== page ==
Cabot Guns Introduces the $4,300 GI 1911

What happens when you turn engineers loose on JMB’s timeless 1911 design, give them near infinite time and resources, and tell them “do it right, do it better, and do it American?” The answer comes to us from the rolling hills of Cabot, Pennsylvania via The Cabot Gun Company. Cabot’s making it’s world premier today at the NRA National Meetings. They came to play, rolling out four new guns . . .

So just how do you improve on manufacturing a design that’s remain largely unchanged for 100 years? Simple; you control every aspect of the build, and chuck variables out the window like illicit shrooms pre traffic-stop.¬†Parts. Process. Product. In that order.

Cabot controls the variables by using precision machinery in their manufacturing process (tolerances guaranteed to be .001 inch), and ultrasonic testing of raw materials to ensure consistency. Cabot goes so far as to make the machines that make their guns. Cabot reckons their machining tolerance are so tight that all of their 1911 parts are 100% interchangeable, with no fitting required.

In a partnership with Penn United Technologies, the folks at Cabot have taken OCD to the extreme (the only US firearms manufacturer with a metallurgist on staff). They’re even mixing their own carbide. Crazy? A little. The type of company philosophy that NEEDS to permeate the industry? Definitely.

“1911 OCD” translates into guaranteed “post custom” quality and accuracy (their term)—performance exceeding match-grade standards right out of the box. They hand polish each trigger and test random guns with a variety of weights and brands of ammunition.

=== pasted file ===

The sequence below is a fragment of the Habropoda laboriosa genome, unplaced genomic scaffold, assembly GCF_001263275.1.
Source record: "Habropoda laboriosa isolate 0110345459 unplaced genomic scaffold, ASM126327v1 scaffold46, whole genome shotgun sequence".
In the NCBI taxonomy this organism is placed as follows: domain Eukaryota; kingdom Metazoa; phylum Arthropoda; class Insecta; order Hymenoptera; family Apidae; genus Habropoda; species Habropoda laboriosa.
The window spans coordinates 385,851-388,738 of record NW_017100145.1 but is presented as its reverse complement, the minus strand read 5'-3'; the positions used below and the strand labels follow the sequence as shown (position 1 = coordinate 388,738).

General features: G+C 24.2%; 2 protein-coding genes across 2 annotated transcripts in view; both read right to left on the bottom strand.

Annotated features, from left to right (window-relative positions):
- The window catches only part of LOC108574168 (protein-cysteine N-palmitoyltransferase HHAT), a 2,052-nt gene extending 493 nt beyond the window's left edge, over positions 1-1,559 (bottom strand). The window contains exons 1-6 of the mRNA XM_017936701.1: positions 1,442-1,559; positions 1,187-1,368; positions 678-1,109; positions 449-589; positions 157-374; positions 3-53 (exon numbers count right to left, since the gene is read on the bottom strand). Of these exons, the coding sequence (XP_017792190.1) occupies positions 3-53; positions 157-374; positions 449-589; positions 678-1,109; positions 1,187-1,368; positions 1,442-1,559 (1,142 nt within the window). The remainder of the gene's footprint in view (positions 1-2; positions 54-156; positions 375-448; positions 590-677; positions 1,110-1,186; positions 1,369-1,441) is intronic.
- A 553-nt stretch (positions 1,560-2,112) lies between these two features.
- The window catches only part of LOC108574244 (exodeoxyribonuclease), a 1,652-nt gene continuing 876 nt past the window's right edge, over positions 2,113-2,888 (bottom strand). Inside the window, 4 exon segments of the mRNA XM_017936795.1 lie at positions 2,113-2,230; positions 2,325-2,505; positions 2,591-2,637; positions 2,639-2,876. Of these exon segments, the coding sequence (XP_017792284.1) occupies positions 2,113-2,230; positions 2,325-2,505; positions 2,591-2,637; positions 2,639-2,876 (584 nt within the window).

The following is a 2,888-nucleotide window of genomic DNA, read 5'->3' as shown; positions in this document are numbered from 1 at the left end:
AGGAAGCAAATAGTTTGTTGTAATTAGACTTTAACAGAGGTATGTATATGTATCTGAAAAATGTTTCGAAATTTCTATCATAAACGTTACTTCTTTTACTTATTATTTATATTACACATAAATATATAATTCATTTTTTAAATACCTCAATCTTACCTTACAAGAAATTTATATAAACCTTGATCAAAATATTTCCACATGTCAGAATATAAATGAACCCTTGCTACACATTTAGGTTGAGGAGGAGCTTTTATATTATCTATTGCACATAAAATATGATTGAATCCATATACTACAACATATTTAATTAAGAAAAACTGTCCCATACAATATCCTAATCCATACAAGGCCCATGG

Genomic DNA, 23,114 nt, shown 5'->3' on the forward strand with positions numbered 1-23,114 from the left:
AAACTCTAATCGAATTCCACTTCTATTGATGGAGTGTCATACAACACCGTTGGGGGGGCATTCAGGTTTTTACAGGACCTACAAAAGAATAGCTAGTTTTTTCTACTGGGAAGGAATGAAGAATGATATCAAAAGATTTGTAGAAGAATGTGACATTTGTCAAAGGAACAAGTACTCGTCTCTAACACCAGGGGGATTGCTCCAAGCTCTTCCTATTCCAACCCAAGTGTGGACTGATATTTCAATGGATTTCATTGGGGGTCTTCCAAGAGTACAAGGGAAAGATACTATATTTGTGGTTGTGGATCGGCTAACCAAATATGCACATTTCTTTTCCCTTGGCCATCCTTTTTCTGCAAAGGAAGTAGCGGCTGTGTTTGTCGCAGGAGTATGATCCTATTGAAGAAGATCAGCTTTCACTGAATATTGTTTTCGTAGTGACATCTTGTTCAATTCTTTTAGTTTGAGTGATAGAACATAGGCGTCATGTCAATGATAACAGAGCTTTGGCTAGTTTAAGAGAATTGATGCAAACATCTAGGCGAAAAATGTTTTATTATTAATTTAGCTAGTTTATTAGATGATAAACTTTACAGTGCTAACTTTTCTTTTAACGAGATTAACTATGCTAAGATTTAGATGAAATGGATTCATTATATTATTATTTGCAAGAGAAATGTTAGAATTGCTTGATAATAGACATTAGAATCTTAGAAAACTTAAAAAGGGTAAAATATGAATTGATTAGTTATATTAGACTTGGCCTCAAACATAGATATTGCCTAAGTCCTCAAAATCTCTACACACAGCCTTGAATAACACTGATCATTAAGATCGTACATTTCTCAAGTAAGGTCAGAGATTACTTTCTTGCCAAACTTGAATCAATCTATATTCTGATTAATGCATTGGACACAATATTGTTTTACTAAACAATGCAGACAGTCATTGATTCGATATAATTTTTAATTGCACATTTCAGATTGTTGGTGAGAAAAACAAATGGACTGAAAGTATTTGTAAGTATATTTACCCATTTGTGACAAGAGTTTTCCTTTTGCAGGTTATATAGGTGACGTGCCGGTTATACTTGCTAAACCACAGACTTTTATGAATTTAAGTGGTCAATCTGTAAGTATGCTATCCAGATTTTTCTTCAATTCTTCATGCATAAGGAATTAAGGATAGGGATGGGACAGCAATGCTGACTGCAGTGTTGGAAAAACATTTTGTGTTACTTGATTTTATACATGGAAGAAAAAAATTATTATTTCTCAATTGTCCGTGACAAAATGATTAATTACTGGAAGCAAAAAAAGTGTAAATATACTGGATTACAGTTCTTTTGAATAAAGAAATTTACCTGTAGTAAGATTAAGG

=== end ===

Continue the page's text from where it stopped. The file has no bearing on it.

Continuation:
Cabot 1911’s are formed using a solid block of American 4140 billet steel, wear American wooden grips, sport a “100% American” label, and are built right in Penn’s woods – Americana if it’s ever been imagined. Currently, the company offers four products, all variants of the 1911. “No Frills” starts at $4,300 and “loaded” sets you back $4,950. Want to fondle one of these puppies at the show? Grab a pair of white cotton gloves first.

Is Cabot going to knock the likes of Kimber, Dan Wesson, Wilson Combat and company out of the high-end 1911 game? Not likely. Can they hang with the big boys? Time will tell. With the guarantees Cabot Guns posts on their website, they better be producing a product that matches up to the hype. They’ve made some steep claims, and it’ll be interesting to see if they’re able to follow-through with them. These ain’t your Gran-Daddy’s 1911’s, but they’re sure pretty enough to sit on the mantle beside them.

Function testing, and validation of Cabot’s accuracy and interchangeable parts claims to follow . . .